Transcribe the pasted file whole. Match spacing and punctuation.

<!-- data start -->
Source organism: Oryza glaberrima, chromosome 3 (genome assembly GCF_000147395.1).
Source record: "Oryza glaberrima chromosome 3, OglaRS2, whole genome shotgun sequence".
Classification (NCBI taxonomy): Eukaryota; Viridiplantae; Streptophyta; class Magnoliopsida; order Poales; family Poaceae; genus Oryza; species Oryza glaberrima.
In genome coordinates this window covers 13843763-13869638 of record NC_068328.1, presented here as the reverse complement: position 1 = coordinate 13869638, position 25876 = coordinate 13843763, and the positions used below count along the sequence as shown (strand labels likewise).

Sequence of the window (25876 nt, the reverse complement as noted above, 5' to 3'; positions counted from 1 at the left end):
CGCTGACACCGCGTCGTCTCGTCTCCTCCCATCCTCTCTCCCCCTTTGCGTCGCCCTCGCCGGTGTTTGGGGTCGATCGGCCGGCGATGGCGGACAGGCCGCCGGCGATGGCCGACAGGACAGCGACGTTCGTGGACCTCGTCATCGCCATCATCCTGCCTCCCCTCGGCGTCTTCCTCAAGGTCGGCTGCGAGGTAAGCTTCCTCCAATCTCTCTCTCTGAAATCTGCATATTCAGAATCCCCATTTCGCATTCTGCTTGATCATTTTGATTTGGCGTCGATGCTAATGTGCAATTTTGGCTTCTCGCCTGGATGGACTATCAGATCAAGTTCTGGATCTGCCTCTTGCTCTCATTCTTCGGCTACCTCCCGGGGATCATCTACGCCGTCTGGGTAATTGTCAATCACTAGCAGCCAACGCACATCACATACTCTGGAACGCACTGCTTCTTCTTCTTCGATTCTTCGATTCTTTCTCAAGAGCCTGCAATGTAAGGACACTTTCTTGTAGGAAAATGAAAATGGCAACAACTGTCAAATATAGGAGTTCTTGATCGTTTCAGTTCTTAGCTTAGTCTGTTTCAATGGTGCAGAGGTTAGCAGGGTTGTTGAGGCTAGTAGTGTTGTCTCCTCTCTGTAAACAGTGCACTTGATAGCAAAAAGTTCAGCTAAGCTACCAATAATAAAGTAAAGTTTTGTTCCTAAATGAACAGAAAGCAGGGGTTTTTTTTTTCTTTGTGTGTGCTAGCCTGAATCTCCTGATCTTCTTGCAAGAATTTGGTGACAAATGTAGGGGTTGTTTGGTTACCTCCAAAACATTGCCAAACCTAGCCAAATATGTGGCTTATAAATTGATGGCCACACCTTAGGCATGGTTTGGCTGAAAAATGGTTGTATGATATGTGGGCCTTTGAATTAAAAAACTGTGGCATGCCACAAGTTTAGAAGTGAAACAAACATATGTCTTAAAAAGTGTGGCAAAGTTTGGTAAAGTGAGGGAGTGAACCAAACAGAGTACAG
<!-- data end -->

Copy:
Source organism: Oryza glaberrima, chromosome 3 (genome assembly GCF_000147395.1).
Source record: "Oryza glaberrima chromosome 3, OglaRS2, whole genome shotgun sequence".
Classification (NCBI taxonomy): Eukaryota; Viridiplantae; Streptophyta; class Magnoliopsida; order Poales; family Poaceae; genus Oryza; species Oryza glaberrima.
In genome coordinates this window covers 13843763-13869638 of record NC_068328.1, presented here as the reverse complement: position 1 = coordinate 13869638, position 25876 = coordinate 13843763, and the positions used below count along the sequence as shown (strand labels likewise).

Sequence of the window (25876 nt, the reverse complement as noted above, 5' to 3'; positions counted from 1 at the left end):
CGCTGACACCGCGTCGTCTCGTCTCCTCCCATCCTCTCTCCCCCTTTGCGTCGCCCTCGCCGGTGTTTGGGGTCGATCGGCCGGCGATGGCGGACAGGCCGCCGGCGATGGCCGACAGGACAGCGACGTTCGTGGACCTCGTCATCGCCATCATCCTGCCTCCCCTCGGCGTCTTCCTCAAGGTCGGCTGCGAGGTAAGCTTCCTCCAATCTCTCTCTCTGAAATCTGCATATTCAGAATCCCCATTTCGCATTCTGCTTGATCATTTTGATTTGGCGTCGATGCTAATGTGCAATTTTGGCTTCTCGCCTGGATGGACTATCAGATCAAGTTCTGGATCTGCCTCTTGCTCTCATTCTTCGGCTACCTCCCGGGGATCATCTACGCCGTCTGGGTAATTGTCAATCACTAGCAGCCAACGCACATCACATACTCTGGAACGCACTGCTTCTTCTTCTTCGATTCTTCGATTCTTTCTCAAGAGCCTGCAATGTAAGGACACTTTCTTGTAGGAAAATGAAAATGGCAACAACTGTCAAATATAGGAGTTCTTGATCGTTTCAGTTCTTAGCTTAGTCTGTTTCAATGGTGCAGAGGTTAGCAGGGTTGTTGAGGCTAGTAGTGTTGTCTCCTCTCTGTAAACAGTGCACTTGATAGCAAAAAGTTCAGCTAAGCTACCAATAATAAAGTAAAGTTTTGTTCCTAAATGAACAGAAAGCAGGGGTTTTTTTTTTCTTTGTGTGTGCTAGCCTGAATCTCCTGATCTTCTTGCAAGAATTTGGTGACAAATGTAGGGGTTGTTTGGTTACCTCCAAAACATTGCCAAACCTAGCCAAATATGTGGCTTATAAATTGATGGCCACACCTTAGGCATGGTTTGGCTGAAAAATGGTTGTATGATATGTGGGCCTTTGAATTAAAAAACTGTGGCATGCCACAAGTTTAGAAGTGAAACAAACATATGTCTTAAAAAGTGTGGCAAAGTTTGGTAAAGTGAGGGAGTGAACCAAACAGAGTACAG